They didn't have little magic widgets to push around on a computer. So how did they manage this? How indeed.
Old Becomes New Again
As you may have guessed, hand drawn animation has no magical little black squares to slide around on a computer screen to get the feeling of drag or overlap when their drawings are projected at 24fps on a big screen. Hand drawn animation didn't have timelines. No f-curves to tweak. No free inbetweens to look at. All they had was their brains, some paper and a pencil. So how did they get overlap into their work?
The same way they got everything into their animation. They drew it.
Yes, absurd as it sounds, I propose that you can solve this problem by making better drawings. Ahh but the cries rise up: "This is CG, you idiot! There aren't any drawings!"
So says you, my quick tempered friend. Yet look at your computer screen when you're working in Maya or XSI or whatever it is you use. What do you see? Right there, sitting in front of your eyes? It's a picture, no? A picture of a single moment in time. A single frame. A... drawing? Yes, a drawing. Not drawn by hand, but drawn by the computer. Yes there's lots of wizardry and magic behind all those glorious pixels, but the basic essence of what lies before you on screen is this: the computer is representing a drawing of some mathematical construct we call a "character". It will faithfully draw this image according to your exact specifications. Meaning this: if you want the result to look different than it does right now, that's YOUR responsibility. It's just a dumb computer. Ultimately if you are a CG animator you are manipulating a clumsy, mechanical pencil to create drawings. These drawings then are projected at 24 frames per second onto a screen to give the illusion of life. Hey, just like hand drawn animation!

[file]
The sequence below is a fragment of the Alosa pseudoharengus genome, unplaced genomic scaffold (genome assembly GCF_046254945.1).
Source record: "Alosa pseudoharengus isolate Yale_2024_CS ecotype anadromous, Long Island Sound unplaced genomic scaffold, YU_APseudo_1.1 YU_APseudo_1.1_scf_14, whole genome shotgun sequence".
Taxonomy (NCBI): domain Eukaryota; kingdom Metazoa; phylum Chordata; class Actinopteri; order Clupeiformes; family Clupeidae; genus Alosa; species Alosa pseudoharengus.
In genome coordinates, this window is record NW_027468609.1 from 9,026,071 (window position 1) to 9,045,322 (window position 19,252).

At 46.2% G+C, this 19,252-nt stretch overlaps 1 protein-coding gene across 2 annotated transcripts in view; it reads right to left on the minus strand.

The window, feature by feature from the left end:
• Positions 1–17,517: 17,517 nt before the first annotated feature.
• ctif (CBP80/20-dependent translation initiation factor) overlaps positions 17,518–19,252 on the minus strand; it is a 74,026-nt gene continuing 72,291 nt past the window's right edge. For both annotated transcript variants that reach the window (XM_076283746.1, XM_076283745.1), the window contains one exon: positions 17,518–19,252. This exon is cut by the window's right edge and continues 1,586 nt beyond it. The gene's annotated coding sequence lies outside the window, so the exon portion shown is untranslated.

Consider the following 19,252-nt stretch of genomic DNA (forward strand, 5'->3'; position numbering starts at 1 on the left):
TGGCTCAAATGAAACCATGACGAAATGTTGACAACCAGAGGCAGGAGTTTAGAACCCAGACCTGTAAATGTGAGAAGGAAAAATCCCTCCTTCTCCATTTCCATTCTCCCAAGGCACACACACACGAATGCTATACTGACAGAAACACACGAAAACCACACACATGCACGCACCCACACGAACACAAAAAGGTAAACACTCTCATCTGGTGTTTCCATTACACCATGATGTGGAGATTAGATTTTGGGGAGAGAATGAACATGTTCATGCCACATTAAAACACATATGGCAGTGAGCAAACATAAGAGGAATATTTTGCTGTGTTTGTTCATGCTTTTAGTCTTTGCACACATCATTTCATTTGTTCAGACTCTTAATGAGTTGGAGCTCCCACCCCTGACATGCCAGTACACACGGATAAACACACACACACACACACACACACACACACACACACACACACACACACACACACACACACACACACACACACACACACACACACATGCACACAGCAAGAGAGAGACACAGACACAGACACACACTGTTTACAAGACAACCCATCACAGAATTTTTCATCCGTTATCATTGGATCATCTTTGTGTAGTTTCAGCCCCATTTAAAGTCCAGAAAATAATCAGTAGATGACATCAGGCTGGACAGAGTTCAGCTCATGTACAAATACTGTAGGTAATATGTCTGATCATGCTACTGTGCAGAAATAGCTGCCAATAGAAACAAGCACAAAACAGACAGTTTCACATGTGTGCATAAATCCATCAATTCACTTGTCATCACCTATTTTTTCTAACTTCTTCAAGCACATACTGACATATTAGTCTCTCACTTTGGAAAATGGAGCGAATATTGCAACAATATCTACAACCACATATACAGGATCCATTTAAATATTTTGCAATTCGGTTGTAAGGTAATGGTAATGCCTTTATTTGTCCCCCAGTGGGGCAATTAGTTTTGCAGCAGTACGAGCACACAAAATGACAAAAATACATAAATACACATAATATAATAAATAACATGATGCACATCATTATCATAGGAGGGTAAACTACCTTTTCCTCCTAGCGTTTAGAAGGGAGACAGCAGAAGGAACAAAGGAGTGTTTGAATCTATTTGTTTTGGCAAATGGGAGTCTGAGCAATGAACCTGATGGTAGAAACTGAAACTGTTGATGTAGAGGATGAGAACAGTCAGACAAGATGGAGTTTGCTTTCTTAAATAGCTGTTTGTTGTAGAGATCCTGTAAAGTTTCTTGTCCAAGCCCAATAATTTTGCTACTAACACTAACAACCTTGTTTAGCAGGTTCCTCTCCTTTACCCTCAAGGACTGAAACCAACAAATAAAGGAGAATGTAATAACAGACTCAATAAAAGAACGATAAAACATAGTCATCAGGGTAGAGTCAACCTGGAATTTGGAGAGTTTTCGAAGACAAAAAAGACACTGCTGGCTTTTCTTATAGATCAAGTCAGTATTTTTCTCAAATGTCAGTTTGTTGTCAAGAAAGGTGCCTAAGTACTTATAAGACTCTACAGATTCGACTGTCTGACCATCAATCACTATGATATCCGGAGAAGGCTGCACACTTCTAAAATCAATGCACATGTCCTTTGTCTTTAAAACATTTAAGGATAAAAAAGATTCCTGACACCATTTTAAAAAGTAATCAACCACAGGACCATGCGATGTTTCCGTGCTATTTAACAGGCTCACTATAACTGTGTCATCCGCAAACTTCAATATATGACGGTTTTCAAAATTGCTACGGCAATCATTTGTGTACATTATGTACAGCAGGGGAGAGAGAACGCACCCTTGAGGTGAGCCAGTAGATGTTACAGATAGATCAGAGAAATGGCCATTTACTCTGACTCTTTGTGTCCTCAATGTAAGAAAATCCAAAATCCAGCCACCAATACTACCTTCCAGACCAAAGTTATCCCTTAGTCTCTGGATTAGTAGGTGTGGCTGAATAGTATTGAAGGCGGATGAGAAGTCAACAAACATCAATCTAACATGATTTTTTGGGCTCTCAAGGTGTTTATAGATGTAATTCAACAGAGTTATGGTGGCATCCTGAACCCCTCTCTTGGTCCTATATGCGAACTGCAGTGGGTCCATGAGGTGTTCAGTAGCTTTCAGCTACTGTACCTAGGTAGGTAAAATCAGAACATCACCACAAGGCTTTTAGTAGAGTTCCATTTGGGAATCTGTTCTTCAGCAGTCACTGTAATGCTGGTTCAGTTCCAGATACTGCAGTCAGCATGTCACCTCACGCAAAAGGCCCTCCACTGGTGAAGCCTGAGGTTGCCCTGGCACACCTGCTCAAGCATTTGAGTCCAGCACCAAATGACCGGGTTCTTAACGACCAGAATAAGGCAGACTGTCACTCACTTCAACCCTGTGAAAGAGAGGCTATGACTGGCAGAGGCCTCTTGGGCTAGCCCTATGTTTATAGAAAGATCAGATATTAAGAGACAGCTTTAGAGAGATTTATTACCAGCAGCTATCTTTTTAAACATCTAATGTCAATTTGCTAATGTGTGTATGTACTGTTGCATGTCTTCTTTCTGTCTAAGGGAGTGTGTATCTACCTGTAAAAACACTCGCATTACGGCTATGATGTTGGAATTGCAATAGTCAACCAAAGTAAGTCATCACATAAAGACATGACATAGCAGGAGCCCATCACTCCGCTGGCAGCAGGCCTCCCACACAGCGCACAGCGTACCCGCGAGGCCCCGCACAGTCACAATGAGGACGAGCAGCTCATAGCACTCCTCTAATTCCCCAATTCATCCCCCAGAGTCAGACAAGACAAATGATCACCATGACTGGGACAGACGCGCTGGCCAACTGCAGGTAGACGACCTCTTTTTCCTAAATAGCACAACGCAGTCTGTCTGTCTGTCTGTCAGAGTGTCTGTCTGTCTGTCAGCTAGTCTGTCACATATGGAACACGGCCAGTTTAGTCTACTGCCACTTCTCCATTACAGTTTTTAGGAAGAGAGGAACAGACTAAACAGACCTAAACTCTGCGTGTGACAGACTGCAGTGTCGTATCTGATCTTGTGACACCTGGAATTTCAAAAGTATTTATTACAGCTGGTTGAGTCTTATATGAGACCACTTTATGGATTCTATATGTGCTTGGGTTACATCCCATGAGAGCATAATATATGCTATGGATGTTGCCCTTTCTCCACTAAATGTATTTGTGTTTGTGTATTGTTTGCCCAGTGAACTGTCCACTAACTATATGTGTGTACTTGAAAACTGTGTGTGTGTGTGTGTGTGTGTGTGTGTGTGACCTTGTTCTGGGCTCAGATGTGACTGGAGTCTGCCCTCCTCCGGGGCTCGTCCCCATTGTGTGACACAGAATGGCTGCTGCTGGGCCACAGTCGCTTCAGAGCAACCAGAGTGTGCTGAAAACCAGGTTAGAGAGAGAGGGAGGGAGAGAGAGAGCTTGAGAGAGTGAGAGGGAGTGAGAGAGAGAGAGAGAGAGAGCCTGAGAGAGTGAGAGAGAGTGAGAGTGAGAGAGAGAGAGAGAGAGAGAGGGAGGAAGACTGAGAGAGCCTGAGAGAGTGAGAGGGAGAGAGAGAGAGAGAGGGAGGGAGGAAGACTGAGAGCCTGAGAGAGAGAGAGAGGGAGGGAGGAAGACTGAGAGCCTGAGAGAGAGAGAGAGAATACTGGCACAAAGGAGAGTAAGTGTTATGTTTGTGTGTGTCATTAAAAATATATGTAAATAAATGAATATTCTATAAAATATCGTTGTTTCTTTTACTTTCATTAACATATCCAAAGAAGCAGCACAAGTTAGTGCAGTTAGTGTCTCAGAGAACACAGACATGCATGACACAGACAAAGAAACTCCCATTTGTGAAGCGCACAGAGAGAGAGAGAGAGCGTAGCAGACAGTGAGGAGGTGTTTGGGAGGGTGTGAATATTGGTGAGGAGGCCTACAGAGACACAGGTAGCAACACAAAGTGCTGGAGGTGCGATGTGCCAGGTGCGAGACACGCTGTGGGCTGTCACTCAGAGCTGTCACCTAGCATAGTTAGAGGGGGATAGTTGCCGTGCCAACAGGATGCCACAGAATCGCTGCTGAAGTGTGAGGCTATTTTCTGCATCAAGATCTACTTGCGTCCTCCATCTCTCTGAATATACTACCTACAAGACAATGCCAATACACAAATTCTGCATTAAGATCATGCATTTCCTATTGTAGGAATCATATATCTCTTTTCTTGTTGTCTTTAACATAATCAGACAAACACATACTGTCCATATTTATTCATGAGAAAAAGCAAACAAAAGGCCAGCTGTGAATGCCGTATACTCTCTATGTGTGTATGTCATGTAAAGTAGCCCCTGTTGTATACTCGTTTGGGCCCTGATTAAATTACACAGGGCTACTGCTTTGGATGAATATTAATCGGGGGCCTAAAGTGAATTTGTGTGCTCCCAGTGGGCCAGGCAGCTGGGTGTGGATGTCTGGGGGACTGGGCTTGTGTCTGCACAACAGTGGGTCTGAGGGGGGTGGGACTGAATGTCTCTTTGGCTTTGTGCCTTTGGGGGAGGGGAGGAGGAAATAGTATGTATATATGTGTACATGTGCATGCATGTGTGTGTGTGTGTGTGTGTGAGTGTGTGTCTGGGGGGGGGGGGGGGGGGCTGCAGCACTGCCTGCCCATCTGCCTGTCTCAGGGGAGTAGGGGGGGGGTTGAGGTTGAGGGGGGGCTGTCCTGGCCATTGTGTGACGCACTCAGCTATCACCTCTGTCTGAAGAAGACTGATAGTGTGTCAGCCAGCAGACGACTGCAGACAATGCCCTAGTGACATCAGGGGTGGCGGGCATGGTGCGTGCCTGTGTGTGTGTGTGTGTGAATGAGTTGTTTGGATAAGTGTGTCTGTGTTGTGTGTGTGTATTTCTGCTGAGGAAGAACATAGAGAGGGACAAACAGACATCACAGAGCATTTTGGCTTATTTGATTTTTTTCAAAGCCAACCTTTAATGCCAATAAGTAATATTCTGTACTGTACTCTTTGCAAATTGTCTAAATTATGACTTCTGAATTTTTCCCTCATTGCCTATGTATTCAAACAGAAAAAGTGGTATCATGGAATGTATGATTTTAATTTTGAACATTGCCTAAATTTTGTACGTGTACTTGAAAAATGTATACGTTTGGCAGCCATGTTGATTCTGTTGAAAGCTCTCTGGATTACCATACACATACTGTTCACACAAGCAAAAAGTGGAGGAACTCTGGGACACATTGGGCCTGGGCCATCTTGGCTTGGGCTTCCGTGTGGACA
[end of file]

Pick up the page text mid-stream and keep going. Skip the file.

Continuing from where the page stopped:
So, what does this mean for us now? I think we threw out the baby with the peg bars. We need to think of these things as drawings, not magical pixel fairies that can be mushed about with spaghetti strings of math.Ok, back to our original discussion: How do we create good overlaps and drags in our animation if we don't use the above mentioned "keyframe shuffle" approach? You know the answer already. By making better drawings- drawings that put the overlap right into the image. Let's explore...